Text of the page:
“We ended up with a gladiatorial match between a forklift truck and an old car”

Led Zeppelin rigger Jon Bray recalls crew days off Knebworth in 1979…

“We had a long gap between the first and second show. The site was sort of empty, apart from a handful of us living there with our caravan. We had some very interesting times there.

“One night, things got rather out of hand and we ended up with a gladiatorial match between a forklift truck and an old car. Somebody tried to do donuts with the car on stage. I don’t know how nobody got killed, actually – we must have been fairly out of it. The car ended up being absolutely destroyed…”

 


Get more stories like this in your inbox by signing up for IQ Index, IQ’s free email digest of essential live music industry news.

Further EU exemptions spell bright future for stage lighting

A vote by EU member states on the forthcoming Ecodesign regulations has resulted in further exemptions for live performance lighting, guaranteeing that the vast majority of stage and studio lighting can remain in use.

The new revisions exempt network-controlled entertainment lighting fixtures from standby power requirements and extend the exemption for colour-tunable light sources to green. The additions also exempt a number of specialist live entertainment lights from regulations, and allow the use of some white light sources.

The European Entertainment Ecodesign Coalition – a Europe-wide group of associations working in the entertainment and live performance sector – has welcomed the revision, stating that all “remaining concerns regarding stage and studio lighting were addressed by the expert group.”

The European Union proposed its new Ecodesign directive in May 2018. Under the plans, stage lighting fell privy to the same environmental rules that govern lights sold for domestic and office use.

“Remaining concerns regarding stage and studio lighting have now been addressed”

Venues and industry associations across Europe warned that some of the continent’s best-loved music venues and theatres would face a blackout post implementation of the directive in 2020.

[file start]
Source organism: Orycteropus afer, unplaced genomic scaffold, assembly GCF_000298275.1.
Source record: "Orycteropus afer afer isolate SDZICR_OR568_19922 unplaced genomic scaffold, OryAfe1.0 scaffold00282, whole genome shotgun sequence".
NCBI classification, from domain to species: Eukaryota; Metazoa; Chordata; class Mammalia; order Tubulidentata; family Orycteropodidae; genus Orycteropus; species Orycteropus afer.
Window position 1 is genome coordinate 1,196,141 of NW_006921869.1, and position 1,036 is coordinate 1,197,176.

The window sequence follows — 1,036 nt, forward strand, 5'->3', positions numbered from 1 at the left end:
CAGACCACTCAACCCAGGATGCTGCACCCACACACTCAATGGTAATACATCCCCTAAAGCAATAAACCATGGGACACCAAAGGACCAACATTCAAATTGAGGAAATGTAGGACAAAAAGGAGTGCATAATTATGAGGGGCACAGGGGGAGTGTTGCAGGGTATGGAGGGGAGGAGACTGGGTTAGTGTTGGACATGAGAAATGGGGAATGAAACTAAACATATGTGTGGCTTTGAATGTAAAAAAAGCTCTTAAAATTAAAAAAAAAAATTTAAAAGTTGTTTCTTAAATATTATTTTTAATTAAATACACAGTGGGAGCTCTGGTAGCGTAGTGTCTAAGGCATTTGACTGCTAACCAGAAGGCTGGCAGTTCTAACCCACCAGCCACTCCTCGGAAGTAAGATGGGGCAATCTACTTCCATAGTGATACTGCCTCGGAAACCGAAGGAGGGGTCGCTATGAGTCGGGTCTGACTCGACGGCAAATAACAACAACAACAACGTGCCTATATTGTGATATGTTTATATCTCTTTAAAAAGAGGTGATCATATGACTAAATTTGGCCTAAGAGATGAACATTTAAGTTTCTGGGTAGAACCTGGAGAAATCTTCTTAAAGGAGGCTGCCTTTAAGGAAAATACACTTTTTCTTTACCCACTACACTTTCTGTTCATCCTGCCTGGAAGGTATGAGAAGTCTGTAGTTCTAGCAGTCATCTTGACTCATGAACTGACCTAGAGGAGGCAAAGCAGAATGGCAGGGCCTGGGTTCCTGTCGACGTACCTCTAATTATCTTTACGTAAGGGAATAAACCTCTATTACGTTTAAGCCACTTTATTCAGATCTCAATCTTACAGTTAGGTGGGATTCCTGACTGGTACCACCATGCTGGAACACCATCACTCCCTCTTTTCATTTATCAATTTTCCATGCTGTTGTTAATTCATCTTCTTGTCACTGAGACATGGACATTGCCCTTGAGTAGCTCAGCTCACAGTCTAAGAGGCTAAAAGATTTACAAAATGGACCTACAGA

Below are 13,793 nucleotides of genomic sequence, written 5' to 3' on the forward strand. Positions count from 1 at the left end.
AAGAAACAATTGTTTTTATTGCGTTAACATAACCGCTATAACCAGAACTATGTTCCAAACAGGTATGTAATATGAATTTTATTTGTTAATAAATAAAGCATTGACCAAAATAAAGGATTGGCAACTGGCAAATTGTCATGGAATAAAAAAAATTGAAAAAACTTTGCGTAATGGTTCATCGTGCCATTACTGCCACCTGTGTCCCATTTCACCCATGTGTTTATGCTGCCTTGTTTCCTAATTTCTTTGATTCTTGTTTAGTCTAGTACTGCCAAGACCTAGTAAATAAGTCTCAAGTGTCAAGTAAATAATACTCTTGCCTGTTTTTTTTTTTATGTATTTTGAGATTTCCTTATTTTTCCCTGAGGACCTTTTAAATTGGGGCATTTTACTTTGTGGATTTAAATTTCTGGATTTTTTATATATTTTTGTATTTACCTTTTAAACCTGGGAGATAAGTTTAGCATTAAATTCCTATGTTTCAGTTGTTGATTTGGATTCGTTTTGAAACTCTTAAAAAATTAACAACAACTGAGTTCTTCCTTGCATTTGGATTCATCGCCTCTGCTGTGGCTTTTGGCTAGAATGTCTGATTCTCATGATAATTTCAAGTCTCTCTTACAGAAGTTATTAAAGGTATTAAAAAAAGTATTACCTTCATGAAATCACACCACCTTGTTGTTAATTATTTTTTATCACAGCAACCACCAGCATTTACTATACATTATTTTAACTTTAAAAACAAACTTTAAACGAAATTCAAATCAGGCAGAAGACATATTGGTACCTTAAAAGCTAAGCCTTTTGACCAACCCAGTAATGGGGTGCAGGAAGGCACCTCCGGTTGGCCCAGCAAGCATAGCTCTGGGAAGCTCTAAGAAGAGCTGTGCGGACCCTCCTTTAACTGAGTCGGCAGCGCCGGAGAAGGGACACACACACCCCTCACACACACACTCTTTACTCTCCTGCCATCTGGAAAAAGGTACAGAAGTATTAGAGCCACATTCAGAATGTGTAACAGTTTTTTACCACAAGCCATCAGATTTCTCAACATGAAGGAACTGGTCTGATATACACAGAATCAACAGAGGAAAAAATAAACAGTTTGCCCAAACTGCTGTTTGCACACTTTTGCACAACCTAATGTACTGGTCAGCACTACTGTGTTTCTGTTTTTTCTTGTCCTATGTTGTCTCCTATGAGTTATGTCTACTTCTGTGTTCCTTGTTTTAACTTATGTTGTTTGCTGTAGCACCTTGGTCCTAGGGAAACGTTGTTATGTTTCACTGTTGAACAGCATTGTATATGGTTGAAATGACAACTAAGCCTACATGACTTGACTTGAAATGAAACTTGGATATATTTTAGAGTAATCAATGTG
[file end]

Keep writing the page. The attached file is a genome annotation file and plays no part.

Responding to critics, the European Commission first revised the proposal in July 2018, exempting around 80% of specific lamp types used in the live performance and film sector from Ecodesign requirements.

Following the latest revision on 17 December, the vast majority of light sources needed on stage, in specialised lighting design, and in film studios can continue to be used.

The European Commission will publish a consolidated version of the text at the end of January.

 


Get more stories like this in your inbox by signing up for IQ Index, IQ’s free email digest of essential live music industry news.

Karni & Saul create “magic” live visuals for Katie Melua tour

Bafta-nominated animators Karni and Saul have been enlisted to provide dynamic visuals and lighting for Katie Melua’s 2017–18 winter tour, whose UK leg kicked off at the 1,458-capacity Bournemouth Pavilion last night.

For the tour – which began at Stockholm’s Cirkus (1,650-cap.) on 24 October and closes at the Assembly Rooms (788-cap.) in Edinburgh on 13 December – Melua is joined by the Gori Women’s Choir, with whom she collaborated on the silver-selling 2016 album In Winter.

Melua previously worked with Karni and Saul on the video for the In Winter single ‘Perfect World’, which won the best animation awards at the UKMVAs and Berlin Music Video Awards. It is the director duo’s first time producing concert visuals.

“I’m always trying to strive for a more enriching, visually enticing, immersive live experience for the audience”

“Adding visuals to live concerts is a fine art, so creating the right types of film content to accompany the music requires very special sensibility and level of care,” comments Melua. “This is what I have been craving for years now, as I’m always trying to strive for a more enriching, visually enticing, immersive live experience for the audience.

“I could think of no better creative designers than the award-winning Karni and Saul to bring the wintery sounds of Gori Women’s Choir together with our world-class rhythm section, weaving everything together with a sense of marvel and wonderment…